God has a way of putting us in the right place at the right time in order to accomplish His work. The fact that Nehemiah had a brother who had visited Jerusalem and seen the need there, that he was the king's cupbearer, and that he was in the presence of the king in the month Nisan in the twentieth year of Artaxerxes the king, were all, in his words, "according to the good hand of my God upon me". Mordecai could put this no better than when he asked Esther, "who knoweth whether thou art come to the kingdom for such a time as this?" (Esther 4:14). Let us firmly trust in the sovereignty of God!
Nehemiah clearly had some fear for his safety when he saw that the king had perceived his unhappiness (Nehemiah 2:2). We know from the story of Esther (Esther 4:11) that the Persian court was a place of respect and reverence. Sometimes we worry for our safety when we decide to undertake some great work for God. Missionaries must often travel with their families into places of disease and unrest. Sometimes pastors must take a stand that puts themselves and their families at risk. Even an evening of church visitation can present danger.
Let us remember the Sovereignty of God - He is in control of His work. Nehemiah not only survived the request to go to Jerusalem, he was also given letters of recommendation that would see him safely through the entire empire of Persia. If God has called you to do a great work, He will also see to your safety. Romans 8:28 says, And we know that all things work together for good to them that love God, to them who are the called according to his purpose. It was not just the hand of God of which Nehemiah would testify; it was the good hand of God (Nehemiah 2:8).
Having stated this, we must understand that the sovereignty of God does not necessarily guarantee safety for our lives; it is the work of God that will remain safe. Thus the sovereignty of God does not always prevent the following:
Though Nehemiah was safe, danger was not eliminated. There were many enemies in Jerusalem that he would have to face. David mentions walking through the valley of the shadow of death and eating in the presence of his enemies (Psalm 23). Without the presence of danger we might not seek God, and we would not see His wonderful power to preserve us.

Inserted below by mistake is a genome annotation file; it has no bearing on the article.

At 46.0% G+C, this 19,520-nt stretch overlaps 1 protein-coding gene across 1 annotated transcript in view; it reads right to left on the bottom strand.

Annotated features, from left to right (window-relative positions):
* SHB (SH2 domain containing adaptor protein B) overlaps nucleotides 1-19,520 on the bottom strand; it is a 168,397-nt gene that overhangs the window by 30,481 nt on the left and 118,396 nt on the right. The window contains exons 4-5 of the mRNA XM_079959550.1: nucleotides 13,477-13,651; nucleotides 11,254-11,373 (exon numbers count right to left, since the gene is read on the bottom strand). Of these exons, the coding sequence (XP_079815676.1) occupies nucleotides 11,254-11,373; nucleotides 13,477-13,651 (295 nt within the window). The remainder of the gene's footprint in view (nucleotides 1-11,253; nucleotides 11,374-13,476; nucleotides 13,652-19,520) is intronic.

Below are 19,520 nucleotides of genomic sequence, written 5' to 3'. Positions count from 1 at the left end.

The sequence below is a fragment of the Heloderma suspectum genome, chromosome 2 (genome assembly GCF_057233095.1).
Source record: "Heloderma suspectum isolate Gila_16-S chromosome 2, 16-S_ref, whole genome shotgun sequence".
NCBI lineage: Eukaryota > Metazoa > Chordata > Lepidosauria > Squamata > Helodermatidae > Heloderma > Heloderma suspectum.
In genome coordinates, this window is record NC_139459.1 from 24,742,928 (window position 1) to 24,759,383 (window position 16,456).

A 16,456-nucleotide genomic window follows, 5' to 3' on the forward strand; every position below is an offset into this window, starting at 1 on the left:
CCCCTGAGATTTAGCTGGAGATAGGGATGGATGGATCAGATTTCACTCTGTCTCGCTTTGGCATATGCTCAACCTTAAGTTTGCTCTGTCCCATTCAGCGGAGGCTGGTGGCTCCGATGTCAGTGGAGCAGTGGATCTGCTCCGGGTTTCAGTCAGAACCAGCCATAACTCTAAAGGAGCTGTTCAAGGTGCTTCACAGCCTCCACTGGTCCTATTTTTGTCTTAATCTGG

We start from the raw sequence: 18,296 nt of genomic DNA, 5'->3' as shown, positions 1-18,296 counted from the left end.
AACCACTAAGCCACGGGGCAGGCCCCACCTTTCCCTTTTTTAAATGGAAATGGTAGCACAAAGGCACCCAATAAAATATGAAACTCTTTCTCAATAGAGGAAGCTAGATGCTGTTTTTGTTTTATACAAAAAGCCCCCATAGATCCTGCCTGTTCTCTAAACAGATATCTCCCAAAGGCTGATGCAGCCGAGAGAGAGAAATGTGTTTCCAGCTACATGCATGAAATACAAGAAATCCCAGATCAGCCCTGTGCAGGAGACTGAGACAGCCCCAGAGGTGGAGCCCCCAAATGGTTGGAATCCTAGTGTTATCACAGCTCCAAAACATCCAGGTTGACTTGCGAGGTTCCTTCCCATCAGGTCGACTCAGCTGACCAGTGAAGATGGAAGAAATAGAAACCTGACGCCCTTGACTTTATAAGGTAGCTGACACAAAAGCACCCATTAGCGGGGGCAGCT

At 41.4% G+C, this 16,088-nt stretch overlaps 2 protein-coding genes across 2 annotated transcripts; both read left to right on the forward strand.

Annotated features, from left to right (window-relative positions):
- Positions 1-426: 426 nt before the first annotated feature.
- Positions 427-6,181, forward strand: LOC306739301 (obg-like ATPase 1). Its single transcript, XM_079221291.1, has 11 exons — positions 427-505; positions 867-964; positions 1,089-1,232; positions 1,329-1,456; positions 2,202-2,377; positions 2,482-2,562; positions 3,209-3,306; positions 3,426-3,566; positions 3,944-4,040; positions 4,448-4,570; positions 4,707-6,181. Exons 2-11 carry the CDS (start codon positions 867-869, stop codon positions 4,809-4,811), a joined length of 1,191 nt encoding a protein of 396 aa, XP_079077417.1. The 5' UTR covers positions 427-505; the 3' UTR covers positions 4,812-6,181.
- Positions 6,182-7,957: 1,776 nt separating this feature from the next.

Trials and tribulations are part of the Christian life even when doing a great work for God. These disasters are used for our good though, to make us into mature Christians (James 1:2-4; 1 Peter 1:6-7).
Sometimes death is part of doing a great work for God, yet this does not preclude God's sovereignty. God allowed Stephen to be martyred, but perhaps this had some influence later on Paul. William Borden died in Egypt at age 25 before he ever got to the work he had planned, yet God used his death to stir up hundreds of young people to foreign missions.
Whatever other fears Nehemiah may have faced, he did seem to grasp the fact that God was in control when it came to the material needs of the work. He showed remarkable faith in that he did not stop with just a request to return to Jerusalem; he also asked the Persian monarch for a grant to the timber that would be needed to rebuild the gates and walls. This request was granted "according to the good hand" of God. What other Jew would have been in a better position to have made such a request than Nehemiah? The sovereign God is in control of His work and was able to put Nehemiah in just the right place in order to obtain the supplies needed for the work.
Perhaps more than our safety, we often worry about how God is going to meet the material needs of the work. What a needless worry! We must never forget that the work is God's work, and He will supply the needs. God supplied Israel with the things they would need to build the Tabernacle before they even left Egypt (Exodus 11:2). He supplied Himself and Peter with tribute money for the Temple in an incredible way (Matthew 17:27). Let us always remember that God owns the world (Psalm 24:1, 50:10) and He is able to do more than we could ever dream of (Ephesians 3:20).
Let us not misunderstand this truth and think that we can drop a missionary in the jungle, expecting that God will magically supply him, or that we do not need to provide for our pastor because God will mysteriously take care of him. God often works through us to supply material needs.
As we conclude this lesson, it is worth noting that much of Nehemiah's success could
probably be connected to his trust in his God. He gives himself no credit for the outcome
of his conversation with the king. Any good intentions on his part were because God had
laid the desire in his heart, and any good that was received was because of the good hand
of his God. We may safely say that the character of a servant of God ought to be marked
with a reliance upon and acknowledgment of the sovereign God of Heaven.